The New Jersey Supreme Court unanimously held that judges must consider how children are different, and how those differences weigh against condemning them to die in prison, before sentencing a child to decades in prison. “We believe that youth matters in each case that calls for a lengthy sentence that is the practical equivalent of life without parole,” Chief Justice Stuart Rabner wrote for the court.
The decision consolidated two cases, both involving 17-year-olds. Ricky Zuber was sentenced for two separate nonhomicide offenses to a total of 110 years in prison with 55 years before he is eligible for parole, at age 72. James Comer was sentenced to 75 years, with 68 years of parole ineligibility, for participating in four armed robberies, including one in which an accomplice fatally shot a victim, making him ineligible for parole until he is 85 years old.
The court held that recent United States Supreme Court cases barring life without parole for juvenile nonhomicide offenders and automatic life-without-parole sentences for all juveniles apply “with equal strength to a sentence that is the practical equivalent of life without parole.” The court rejected the State’s argument that only life-without-parole sentences are subject to constitutional scrutiny, writing that “[t]he proper focus belongs on the amount of real time a juvenile will spend in jail and not on the formal label attached to his sentence.”
The constitutional mandate to take into account how children are different in sentencing, the court concluded, applies broadly “to cases in which a defendant commits multiple offenses during a single criminal episode; to cases in which a defendant commits multiple offenses on different occasions; and to homicide and non-homicide cases.” The court directed sentencing judges to “exercise a heightened level of care before they impose multiple consecutive sentences on juveniles which would result in lengthy jail terms.”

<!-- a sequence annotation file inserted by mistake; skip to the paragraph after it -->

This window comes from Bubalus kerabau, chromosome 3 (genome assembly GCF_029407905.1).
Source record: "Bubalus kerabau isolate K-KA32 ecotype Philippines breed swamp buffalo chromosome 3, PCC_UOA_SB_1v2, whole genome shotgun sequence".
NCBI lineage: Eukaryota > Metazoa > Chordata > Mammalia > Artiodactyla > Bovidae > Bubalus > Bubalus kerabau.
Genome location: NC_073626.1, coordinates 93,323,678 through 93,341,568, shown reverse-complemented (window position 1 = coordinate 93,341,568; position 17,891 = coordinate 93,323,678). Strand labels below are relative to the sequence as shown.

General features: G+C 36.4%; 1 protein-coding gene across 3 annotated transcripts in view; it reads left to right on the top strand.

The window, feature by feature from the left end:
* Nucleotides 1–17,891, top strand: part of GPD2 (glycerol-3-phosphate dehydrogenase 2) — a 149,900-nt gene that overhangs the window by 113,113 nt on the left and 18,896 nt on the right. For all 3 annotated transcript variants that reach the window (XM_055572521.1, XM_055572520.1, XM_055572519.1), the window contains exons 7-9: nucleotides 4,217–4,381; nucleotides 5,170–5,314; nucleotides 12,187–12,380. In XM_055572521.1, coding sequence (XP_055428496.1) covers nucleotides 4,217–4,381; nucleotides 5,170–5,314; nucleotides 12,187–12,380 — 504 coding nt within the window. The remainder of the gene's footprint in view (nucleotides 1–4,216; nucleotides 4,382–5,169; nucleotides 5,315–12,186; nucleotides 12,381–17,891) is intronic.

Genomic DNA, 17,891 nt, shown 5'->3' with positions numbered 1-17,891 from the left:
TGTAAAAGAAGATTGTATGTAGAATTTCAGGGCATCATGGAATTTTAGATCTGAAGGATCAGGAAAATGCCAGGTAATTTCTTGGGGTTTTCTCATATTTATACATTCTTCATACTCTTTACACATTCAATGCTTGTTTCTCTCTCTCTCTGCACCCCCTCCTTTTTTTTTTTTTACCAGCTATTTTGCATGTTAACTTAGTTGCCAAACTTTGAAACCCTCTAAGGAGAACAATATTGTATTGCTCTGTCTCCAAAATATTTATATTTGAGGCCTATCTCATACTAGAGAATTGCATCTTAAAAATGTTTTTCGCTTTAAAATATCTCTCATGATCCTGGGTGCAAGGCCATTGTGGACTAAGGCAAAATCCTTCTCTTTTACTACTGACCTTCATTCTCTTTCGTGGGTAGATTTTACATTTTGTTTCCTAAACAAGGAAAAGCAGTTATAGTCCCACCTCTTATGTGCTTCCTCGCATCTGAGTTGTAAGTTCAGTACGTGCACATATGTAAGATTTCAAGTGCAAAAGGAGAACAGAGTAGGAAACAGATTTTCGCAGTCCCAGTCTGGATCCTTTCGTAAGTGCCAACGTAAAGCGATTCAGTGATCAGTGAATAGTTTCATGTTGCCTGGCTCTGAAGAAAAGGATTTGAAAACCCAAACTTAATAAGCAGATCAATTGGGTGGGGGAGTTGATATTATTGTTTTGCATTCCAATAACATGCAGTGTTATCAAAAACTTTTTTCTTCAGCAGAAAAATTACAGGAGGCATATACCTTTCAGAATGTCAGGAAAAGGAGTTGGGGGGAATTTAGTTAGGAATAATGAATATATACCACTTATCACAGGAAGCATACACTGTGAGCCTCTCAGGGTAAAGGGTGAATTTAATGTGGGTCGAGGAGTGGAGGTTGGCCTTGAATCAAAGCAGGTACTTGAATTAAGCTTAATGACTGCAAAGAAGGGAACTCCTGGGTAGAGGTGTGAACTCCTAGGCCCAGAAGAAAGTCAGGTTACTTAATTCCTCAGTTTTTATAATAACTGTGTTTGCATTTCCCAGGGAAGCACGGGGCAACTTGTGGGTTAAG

The majority of jurisdictions that have considered this question have held that the Supreme Court’s decisions in Graham v. Florida and Miller v. Alabama apply to de facto life-without-parole sentences, including California, Connecticut, Florida, Iowa, Illinois, Louisiana, Nevada, Ohio, and Wyoming.
The Washington Supreme Court also joined that majority last week, holding that “every juvenile offender facing a literal or de facto life-without-parole sentence is automatically entitled to a Miller hearing [at which] the court must meaningfully consider how juveniles are different from adults, how those differences apply to the facts of the case, and whether those facts present the uncommon situation where a life-without-parole sentence for a juvenile homicide offender is constitutionally permissible.”
New Jersey’s high court also asked state legislators to consider enacting a statute that would provide for later review of juvenile sentences that have lengthy periods of parole ineligibility, noting that several states have adopted similar legislation in response to the United States Supreme Court’s decisions.